Alton Webteam: June 2017
The White Rose is an emblem well known to everyone born and brought up in Yorkshire, as I was. It dates back to the medieval rivalry between the Houses of York and Lancaster for the throne of England, and was fought in many a bitter battle, now happily relegated to the cricket field! On my visits to Germany in more recent times, however, I came across the White Rose used as an emblem in very different circumstances. I had already read a paper-back about this small group of Christians in Nazi Germany who had voiced their opposition to Hitler and in particular, to the war with Russia, but on a visit to Munich, I had failed to find any memorial to those who were arrested and executed..
Amongst the members of the group were the 25 year old medical student Hans Scholl and his younger sister Sophie who was 22. Being of military age, Hans had been drafted into the army and saw service in occupied Poland and in Russia. What he saw there of the treatment of the civilian population convinced him that the war was unjustified and wrong and must be opposed. He went on leave in the Autumn of 1943, and he and Sophie became involved in the group calling themselves 'The White Rose'. They printed leaflets secretly, putting forward their views, and then distributed them openly on the steps of public buildings, and it is astonishing that they were not arrested immediately for doing so. They argued that in fighting a war with Russia they were risking their lives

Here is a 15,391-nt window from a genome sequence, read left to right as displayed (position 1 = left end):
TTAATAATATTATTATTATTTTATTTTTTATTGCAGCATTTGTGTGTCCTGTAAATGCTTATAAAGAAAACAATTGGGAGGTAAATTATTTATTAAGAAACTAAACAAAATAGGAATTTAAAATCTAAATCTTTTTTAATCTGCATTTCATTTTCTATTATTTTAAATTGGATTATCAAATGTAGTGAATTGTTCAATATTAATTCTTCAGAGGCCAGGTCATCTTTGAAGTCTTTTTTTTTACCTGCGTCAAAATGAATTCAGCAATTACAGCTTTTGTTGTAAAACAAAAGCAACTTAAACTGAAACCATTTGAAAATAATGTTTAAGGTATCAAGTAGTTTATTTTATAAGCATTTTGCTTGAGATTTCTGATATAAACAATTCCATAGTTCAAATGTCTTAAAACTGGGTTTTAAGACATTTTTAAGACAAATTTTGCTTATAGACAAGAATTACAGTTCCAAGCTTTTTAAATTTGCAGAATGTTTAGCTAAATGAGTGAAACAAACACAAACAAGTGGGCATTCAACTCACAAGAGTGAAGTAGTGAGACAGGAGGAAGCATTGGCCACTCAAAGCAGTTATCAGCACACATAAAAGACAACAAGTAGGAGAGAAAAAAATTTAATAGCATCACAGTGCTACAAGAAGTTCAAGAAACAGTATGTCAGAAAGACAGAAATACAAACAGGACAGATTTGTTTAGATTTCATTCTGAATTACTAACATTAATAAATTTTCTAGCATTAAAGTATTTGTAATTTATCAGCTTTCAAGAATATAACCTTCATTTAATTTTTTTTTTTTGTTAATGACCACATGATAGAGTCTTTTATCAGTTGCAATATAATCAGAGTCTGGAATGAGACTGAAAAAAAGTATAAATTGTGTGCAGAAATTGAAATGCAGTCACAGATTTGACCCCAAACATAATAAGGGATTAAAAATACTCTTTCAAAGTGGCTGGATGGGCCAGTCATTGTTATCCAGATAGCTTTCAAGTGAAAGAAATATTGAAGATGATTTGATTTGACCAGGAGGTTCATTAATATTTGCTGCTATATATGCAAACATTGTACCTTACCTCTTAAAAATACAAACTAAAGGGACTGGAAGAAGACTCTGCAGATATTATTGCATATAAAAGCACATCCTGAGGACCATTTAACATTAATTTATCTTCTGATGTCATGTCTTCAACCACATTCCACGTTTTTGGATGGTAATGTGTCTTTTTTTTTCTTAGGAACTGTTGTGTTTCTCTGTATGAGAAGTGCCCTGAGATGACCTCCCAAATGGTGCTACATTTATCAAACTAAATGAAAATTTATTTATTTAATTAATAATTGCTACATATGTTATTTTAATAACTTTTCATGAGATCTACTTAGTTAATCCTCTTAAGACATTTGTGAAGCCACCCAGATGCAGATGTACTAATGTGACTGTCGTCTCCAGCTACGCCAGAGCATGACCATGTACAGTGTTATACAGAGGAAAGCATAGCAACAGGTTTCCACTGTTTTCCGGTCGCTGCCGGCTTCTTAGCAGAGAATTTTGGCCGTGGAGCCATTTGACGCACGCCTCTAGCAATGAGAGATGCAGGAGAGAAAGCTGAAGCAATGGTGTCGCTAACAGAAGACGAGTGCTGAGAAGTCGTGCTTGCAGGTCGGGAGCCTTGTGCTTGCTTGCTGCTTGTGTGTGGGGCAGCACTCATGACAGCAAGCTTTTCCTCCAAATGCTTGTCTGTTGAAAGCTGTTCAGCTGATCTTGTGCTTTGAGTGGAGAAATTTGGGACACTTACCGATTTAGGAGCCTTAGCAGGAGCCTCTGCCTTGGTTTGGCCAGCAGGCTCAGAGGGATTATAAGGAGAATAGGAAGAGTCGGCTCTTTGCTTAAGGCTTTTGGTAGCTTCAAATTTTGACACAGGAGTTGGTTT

in battle, why should they not risk their lives for a far better cause? Inevitably, however, they were arrested, tried and summarily executed.
On a later visit to Germany, however, I was staying with friends in the town of Halle, noted as the birthplace of George F Handel, and strolling in the town centre, l noticed that one of the churches there was hosting a travelling exhibition about the 'White Rose', and in particular, the part played by Hans and Sophie Scholl. There were photographs, newspaper cuttings, and copies of the leaflets they had distributed. They had not, after all, been buried and forgotten, but remembered and honoured. It was all valuable historical material, but as I looked at their fresh young faces, full of
earnestness and hope, I could not hold back the tears nor the insistent question, whether I would have had the courage and the conviction to act as they did.
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